Wednesday, June 06, 2007

Giddy? Up.

It merits comment that the M's have now won four straight and are five games over .500.


The big question, of course, is this: "is this for real?"

Well, the offense certainly seems to be. The Mariners are fifth in the AL in runs scored/game, roughly 8% better than the league average of 4.82. Kenji Johjima, Ichiro!, Jose Guillen, Adrian Beltre, and bench players Ben Broussard and Jamie Burke are all contributing to that pace, while Jose Lopez and Yuniesky Betancourt are not hurting the team. That's a solid offense, and this far into the season, it looks a lot more real than it might have in April.

Consequently, despite the collapse of Raul Ibanez and Big Sexy, and the futility that is Jose Vidro, Seattle's offense could genuinely expect to contend in a weak AL West.

Meanwhile, the pitching continues to be the question mark. This has been true...ever since we started this blog, and throughout Bill Bavasi's tenure. Seattle's pitching staff as a whole has allowed the fifth-most runs/game of any team in the AL. That's bad. Indeed, it's like the pitchers are giving back everything that the offense takes, leaving the team as a slightly above .500 ballclub. We've scored 287 runs while allowing only 273, so our 30-25 record is right about where we should be.

Whoa! So even if the slumping Sexson fails to recover; even if Rauuuuul can't defeat age or his mystery shoulder injury; even if our DH is Jose Vidro rather than a real MLB starter; and even if we keep throwing awful starters at least 60% of the time--even if all these things continue to be true--then this club looks like it should achieve a .500 record?! Or better???!

I'm astonished. I'll take back one or two of the mean things I've said thus far this season.

Before the season, I was convinced that the offseason insanity had positioned the Mariners to OWN last place, again. Happily, the Rangers suck, so that brought the discussion to third place, but still.

Next question: what can we achieve? Seattle stands 5.5 games behind the Angels, who sport the second-best pitching staff in the AL plus league-average run scoring. Can we hope to catch them, fend off the Rangers, and sneak into the playoffs in 2007? is rather pessimistic about the M's chances: despite the current standings, we are given only a 12.4% chance to take the division, while the A's have a 22.1% chance. This projection is based solely on the 2007 runs scored/allowed figures, simulated over millions of actual remainders of the season. This mechanical method of prediction cannot account for lineup changes, injuries, trades, hot streaks, etc., but it does suggest that there remains the fundamental problem with the team as a contender: our pitching rotation sucks (hey, I think we've mentioned that once or twice on the blog this year).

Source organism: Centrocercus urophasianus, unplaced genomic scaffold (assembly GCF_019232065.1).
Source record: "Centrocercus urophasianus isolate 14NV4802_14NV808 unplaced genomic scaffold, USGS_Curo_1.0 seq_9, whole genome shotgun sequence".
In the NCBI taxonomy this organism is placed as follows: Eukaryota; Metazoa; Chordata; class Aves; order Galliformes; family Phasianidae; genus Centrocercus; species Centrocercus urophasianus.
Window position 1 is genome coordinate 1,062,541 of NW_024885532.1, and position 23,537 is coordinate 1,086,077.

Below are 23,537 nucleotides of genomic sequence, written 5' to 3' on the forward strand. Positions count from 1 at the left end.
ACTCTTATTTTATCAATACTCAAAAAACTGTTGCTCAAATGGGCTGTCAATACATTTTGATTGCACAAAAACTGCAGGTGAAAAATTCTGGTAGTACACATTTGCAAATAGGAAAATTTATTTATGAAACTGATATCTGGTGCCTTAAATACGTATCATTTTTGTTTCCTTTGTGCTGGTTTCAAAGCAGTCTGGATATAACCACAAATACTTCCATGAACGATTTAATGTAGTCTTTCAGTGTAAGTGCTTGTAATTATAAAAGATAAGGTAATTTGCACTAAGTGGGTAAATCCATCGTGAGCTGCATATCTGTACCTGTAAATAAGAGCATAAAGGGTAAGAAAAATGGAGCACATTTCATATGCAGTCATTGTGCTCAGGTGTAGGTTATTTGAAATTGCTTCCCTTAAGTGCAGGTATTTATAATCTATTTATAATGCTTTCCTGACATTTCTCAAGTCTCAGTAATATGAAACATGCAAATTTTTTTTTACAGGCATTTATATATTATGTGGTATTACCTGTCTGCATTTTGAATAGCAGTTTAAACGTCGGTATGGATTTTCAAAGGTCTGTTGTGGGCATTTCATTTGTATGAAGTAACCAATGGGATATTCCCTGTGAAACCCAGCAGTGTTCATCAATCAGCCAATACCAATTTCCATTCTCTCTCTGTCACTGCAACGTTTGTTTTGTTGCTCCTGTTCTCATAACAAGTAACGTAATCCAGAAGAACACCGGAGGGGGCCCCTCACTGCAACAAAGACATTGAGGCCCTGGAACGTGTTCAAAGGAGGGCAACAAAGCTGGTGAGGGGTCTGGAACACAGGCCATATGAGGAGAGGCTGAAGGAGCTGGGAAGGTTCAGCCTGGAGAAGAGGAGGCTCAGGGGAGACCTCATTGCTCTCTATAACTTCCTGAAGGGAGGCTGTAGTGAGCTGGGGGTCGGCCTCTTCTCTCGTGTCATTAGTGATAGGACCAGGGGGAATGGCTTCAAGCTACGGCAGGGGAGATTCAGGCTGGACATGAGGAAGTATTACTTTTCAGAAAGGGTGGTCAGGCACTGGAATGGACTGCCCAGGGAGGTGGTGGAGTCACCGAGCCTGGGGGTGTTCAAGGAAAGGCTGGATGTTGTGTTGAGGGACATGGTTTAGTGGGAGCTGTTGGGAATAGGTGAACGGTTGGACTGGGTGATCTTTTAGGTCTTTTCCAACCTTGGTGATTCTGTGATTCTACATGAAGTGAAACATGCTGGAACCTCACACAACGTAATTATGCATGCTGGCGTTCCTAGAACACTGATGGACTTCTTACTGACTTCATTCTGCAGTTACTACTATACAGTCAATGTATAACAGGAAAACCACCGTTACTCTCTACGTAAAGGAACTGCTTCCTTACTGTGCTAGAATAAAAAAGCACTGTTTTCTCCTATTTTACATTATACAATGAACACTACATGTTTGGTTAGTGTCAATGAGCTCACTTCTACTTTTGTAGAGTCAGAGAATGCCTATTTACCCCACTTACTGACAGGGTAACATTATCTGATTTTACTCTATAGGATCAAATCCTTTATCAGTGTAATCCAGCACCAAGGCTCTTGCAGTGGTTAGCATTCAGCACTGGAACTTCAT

So to remain in contention, Bill Bavasi must come up with a better starting rotation. After the King (who's having his own difficulties, not least of which is the herd of Perfectly Normal Beasts continually running right through his domain) and the rejuvenated (juvenated?) Jarrod Washburn, we have diddly squat. The way they've performed so far, Batista/HoRam/BadWeaver/Baek/cast of thousands couldn't win in AAA.

There are two ways to improve the pitching staff. One is to get better pitchers to replace the horrible ones we have. (This involves trading, and Mr. Bavasi has shown little aptitude for that. Let's just not go there.) The other would be to magically transform some of our awful pitchers into major-league quality starters.

There is, ahhh, SOME hope that this second course of action might work. I mean, Batista's 5.43 ERA has to come down, right? His FIP is 4.46, right in line with his 2006 season, in which he posted a 4.58 ERA. He's not walking more, nor striking out less, batters than his recent seasonal rates suggest he should. He COULD be a real #3 starter for this team.

Now, the final two rotation slots are pretty much hopeless. You've all SEEN Ramirez and Weaver pitch. Baek and Feierabend are young and therefore we imagine that they have "upside," but these are not exactly staff saviors (yet) either.

So as giddy as I am about our exciting come-from-behind wins, our place in the standings, and the generally surprisingly good outcome through 5 June, I still harbor this lurking fear that the M's really don't stand much of a chance. Say the King and Batista both improve significantly. That leaves 40% of our remaining games to be started by AAA pitchers. Or Jeff Weaver. Ugh.

Aside from shifting to a 3-man starting rotation, I don't see how we can rest the full weight of our playoff hopes on the Teal and Northwest Green just yet.

Still, we're in a lot better position than I ever expected us to this season. Go M's!


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